In fact, I’ve been cooking at home so much during this quarantine, writing this review inspired me to make my own Cincinnati-style chili with one of the many Skyline “copycat” recipes that are out there.  I used a pound of ground chuck AND a pound of ground turkey, canned tomato sauce but no paste, added cinnamon and unsweetened chocolate I ground with my box grater, and even ground my own cloves and allspice berries in a small coffee grinder I use exclusively for spices.  I let the chili sit in the fridge for almost two days before trying it, and that allowed me to skim a lot of the orange congealed fat off the top.  Then I served it over good quality Flora brand spaghetti with a blend of extra-sharp cheddar and habanero cheddar that I shredded myself, and it was fantastic.  It was thicker than Skyline’s, which I appreciated, and also spicier due to adding a little more cayenne pepper than the recipe I found called for, plus the habanero cheddar to turn up the heat and make it extreme.  My cheese (Cabot brand) didn’t melt as quickly or as well as Skyline’s cheese, but my spaghetti was more al dente, and the whole concoction tasted great.  Since I used two pounds of meat, I’ll be enjoying 3-Ways at home for the next several days.
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Bagel King

“You come at the king, you best not miss.”
–Omar Little, from The Wire (the greatest show of all time)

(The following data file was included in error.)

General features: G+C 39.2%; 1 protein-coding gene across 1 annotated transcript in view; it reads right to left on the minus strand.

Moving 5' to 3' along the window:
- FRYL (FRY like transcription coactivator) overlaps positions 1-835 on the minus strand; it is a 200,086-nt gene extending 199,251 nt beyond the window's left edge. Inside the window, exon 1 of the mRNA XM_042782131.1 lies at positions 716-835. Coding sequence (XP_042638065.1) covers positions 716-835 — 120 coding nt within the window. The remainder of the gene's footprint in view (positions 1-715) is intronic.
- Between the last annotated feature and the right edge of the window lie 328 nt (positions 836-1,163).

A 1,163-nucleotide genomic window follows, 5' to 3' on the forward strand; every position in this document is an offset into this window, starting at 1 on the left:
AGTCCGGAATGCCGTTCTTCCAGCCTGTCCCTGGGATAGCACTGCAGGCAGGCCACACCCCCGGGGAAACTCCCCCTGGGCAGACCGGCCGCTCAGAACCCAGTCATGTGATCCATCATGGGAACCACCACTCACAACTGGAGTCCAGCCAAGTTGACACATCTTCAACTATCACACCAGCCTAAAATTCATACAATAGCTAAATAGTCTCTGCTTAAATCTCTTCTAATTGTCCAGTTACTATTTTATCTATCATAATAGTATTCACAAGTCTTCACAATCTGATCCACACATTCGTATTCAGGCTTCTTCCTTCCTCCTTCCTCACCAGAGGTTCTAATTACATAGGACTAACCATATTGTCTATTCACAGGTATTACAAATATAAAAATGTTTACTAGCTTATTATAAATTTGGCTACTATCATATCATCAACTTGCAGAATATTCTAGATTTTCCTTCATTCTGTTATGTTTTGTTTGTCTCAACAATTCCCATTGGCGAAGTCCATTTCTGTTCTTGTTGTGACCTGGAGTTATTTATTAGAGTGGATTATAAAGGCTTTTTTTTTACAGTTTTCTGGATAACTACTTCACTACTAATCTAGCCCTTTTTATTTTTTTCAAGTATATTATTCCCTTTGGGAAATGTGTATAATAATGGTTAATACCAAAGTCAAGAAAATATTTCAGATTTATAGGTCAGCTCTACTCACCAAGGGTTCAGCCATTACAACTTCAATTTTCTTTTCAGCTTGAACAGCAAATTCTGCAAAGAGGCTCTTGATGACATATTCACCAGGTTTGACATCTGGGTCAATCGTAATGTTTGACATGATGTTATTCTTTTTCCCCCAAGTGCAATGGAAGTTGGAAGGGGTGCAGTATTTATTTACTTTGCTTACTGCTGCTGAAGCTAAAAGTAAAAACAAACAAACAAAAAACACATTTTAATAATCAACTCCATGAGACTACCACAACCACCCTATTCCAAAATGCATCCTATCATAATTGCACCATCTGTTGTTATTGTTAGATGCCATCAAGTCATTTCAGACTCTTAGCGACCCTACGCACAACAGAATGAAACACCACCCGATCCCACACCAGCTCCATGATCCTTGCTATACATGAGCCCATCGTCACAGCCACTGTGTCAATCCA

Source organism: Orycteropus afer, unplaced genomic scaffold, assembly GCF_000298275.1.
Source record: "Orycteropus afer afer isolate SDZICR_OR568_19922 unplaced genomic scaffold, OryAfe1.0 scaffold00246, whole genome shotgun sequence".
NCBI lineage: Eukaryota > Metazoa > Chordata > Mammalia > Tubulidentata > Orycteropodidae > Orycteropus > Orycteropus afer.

It’s no secret your friendly neighborhood Saboscrivner loves bagels.  They are, after all, the food of my people.  I grew up eating bagels with my family on Sunday mornings in Kendall (one of Miami’s more staid suburbs) from a series of bagel shops and delis that are all decades gone.  On this very blog, I’ve waxed poetic about some of New York City’s best bagels, from the extraordinary Ess-A-Bagel and the rapturous Russ & Daughters Cafe.  I’ve sung the praises of Pickles Delicatessen in nearby Longwood, where their bagels are shipped frozen from New York, and they are almost as good as the real things, hot and fresh when you’re right there.

But if you want freshly baked bagels in the Orlando area, your best option is Casselberry’s Bagel King (https://www.bagelking.net/).  I’ve been going to Bagel King since I moved here in 2004, first with one of my good friends and former roommates, and then with my wife, ever since we started dating in 2006.  It’s a “friendly neighborhood” place too, with a wide open dining room and plenty of natural light streaming in, a gleaming glass case full of pastries baked in house, and a floor-to-ceiling rack of different freshly baked bagels behind the front counter.  You can order takeout at the counter (as everyone has to do these days), but in happier, safer times, it was a great place to grab a table for a leisurely breakfast or lunch.

This was the bagel selection on a recent busy weekend after the takeout lunch crowd came and went, but they still had everything I wanted: